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5 Essential pattern cutting tools, books and mannequins to start creating your own sewing patterns

Updated: Oct 6, 2022

I always receive lots of messages from my lovely Sewing Retreat community asking about the equipment I use. So... Here's PART 2: Our recommendations for pattern cutting equipment...

You can find part 1, our recommended sewing equipment, here.

And part 3: My recommendations for course creation tools will be coming soon.

*** Anything I am recommending is because I love it, I've not been asked to recommend these products but if you decide to purchase anything using an Amazon link I will receive a very small amount as an affiliate but this doesn't cost you more at all and it helps us, as a small business, to grow ***


5 Essential Pattern Cutting Tools to Get Started Today

There are 5 things you need to get started today and you'll probably find that you already have most of them around the house.

1. Pattern cutting ruler

This is the most important pattern cutting tool and it'll speed up the process of creating sewing patterns. Check out this video tutorial here on how to use a pattern cutting ruler to understand why they're so vital and why a normal ruler won't really do the trick.

Please note this is a link for a metric pattern cutting ruler. You can also purchase imperial rulers too and there are different shapes available that will function in the same way.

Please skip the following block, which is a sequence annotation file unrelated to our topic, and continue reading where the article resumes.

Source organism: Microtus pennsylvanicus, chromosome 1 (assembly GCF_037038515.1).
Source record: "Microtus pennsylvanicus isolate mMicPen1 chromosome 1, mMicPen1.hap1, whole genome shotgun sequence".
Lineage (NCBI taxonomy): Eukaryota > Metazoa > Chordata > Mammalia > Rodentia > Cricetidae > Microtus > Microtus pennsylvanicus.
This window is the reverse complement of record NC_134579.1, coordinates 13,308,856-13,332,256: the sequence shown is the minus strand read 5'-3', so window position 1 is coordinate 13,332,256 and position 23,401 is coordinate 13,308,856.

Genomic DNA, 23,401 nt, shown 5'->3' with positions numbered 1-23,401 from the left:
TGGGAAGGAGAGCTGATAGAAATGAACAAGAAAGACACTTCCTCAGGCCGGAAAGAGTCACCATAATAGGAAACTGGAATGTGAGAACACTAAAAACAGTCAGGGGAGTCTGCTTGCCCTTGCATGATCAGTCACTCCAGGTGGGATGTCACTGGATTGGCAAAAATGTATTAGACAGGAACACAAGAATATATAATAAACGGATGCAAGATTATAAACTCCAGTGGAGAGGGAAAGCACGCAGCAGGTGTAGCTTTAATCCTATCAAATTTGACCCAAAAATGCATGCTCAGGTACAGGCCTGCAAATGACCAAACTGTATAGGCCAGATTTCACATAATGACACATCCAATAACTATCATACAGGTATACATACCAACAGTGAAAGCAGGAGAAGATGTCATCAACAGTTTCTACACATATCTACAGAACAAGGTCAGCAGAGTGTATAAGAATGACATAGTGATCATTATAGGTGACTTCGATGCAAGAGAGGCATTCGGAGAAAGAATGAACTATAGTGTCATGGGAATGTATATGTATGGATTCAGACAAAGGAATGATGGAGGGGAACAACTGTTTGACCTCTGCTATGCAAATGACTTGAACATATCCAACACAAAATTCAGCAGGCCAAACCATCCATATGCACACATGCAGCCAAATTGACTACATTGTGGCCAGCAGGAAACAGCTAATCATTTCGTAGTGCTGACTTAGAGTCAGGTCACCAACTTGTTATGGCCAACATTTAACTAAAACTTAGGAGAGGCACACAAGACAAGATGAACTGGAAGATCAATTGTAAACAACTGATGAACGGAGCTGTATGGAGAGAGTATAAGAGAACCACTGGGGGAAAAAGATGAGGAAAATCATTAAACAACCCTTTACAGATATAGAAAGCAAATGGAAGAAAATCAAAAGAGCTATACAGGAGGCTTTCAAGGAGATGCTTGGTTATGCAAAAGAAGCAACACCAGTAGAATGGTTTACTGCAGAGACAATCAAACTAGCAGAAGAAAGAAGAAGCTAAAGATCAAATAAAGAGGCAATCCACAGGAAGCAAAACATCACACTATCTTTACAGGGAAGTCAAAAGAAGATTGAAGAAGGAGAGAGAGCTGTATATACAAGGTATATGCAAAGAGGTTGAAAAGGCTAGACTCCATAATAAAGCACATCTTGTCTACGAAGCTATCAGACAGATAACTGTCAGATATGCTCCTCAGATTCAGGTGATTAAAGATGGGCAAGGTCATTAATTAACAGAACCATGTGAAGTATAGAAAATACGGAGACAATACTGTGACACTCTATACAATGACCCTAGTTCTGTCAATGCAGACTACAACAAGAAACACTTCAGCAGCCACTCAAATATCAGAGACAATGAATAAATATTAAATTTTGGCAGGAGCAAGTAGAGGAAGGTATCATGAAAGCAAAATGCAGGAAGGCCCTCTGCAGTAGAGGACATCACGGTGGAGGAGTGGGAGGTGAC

2. Propelling/Mechanical pencil & rubber

A normal pencil gets blunt far too quickly and means that your patterns won’t be accurate as the thicker you line the more you'll be adding to your patterns. I advise getting a 0.5mm propelling pencil and refillable leads.

>> Click here to purchase a propelling pencil << 3. Pattern Blocks/Slopers

Pattern blocks (also known as slopers) are basically stencils that you can use to start creating your sewing patterns.

The exact pattern blocks I use to create my own sewing patterns are available on my Etsy here and I also include them inside my courses. These printable blocks are the perfect starting point when pattern cutting.

They come in three different sizes, quarter-scale, half-scale and full-scale. You can learn more about the different scales here and what to use them for. You can also choose between stretch blocks and woven blocks to create your desired look.

Want to learn more about pattern blocks and begin working with them to create your dream clothes? Click here to read my blog post all about pattern blocks.

4. Pattern cutting paper

I recommend using a nice lightweight roll of paper, approx. 50/70gsm. This is to prevent your patterns from ripping easily and you should also be able to see through the paper so you can accurately trace other pattern pieces.

You can also buy rolls of recycled brown paper about 75cm wide which are great and more ethical. The only issue with them is you can't see through the paper if you're tracing a pattern off.

5. Paper scissors

To make your scissors last longer, only use your paper scissors for paper and fabric scissors for fabric.

Using fabric scissors for cutting paper will make them go blunt because you are effectively cutting through a tree. The best scissors are sharp, so sharpen them when needed.



Sit/stand desk + chair

Both my desk and chair are from Ikea and the table can be adjusted to different heights for when I want to stand when pattern cutting and sit when sewing. It's a lot easier standing to pattern cut as you can walk around to the side of the pattern you need rather than always turning around the pieces of paper

I got the 160cmx80cm desk which you can find here but there are smaller options available on the website as well as a more expensive electronic version.

I personally didn't need the electronic desk and adjust the height by manually winding the handle. The electronic version has buttons that you press to automatically adjust the height of your desk which is amazing if you are unable to manually wind the handle.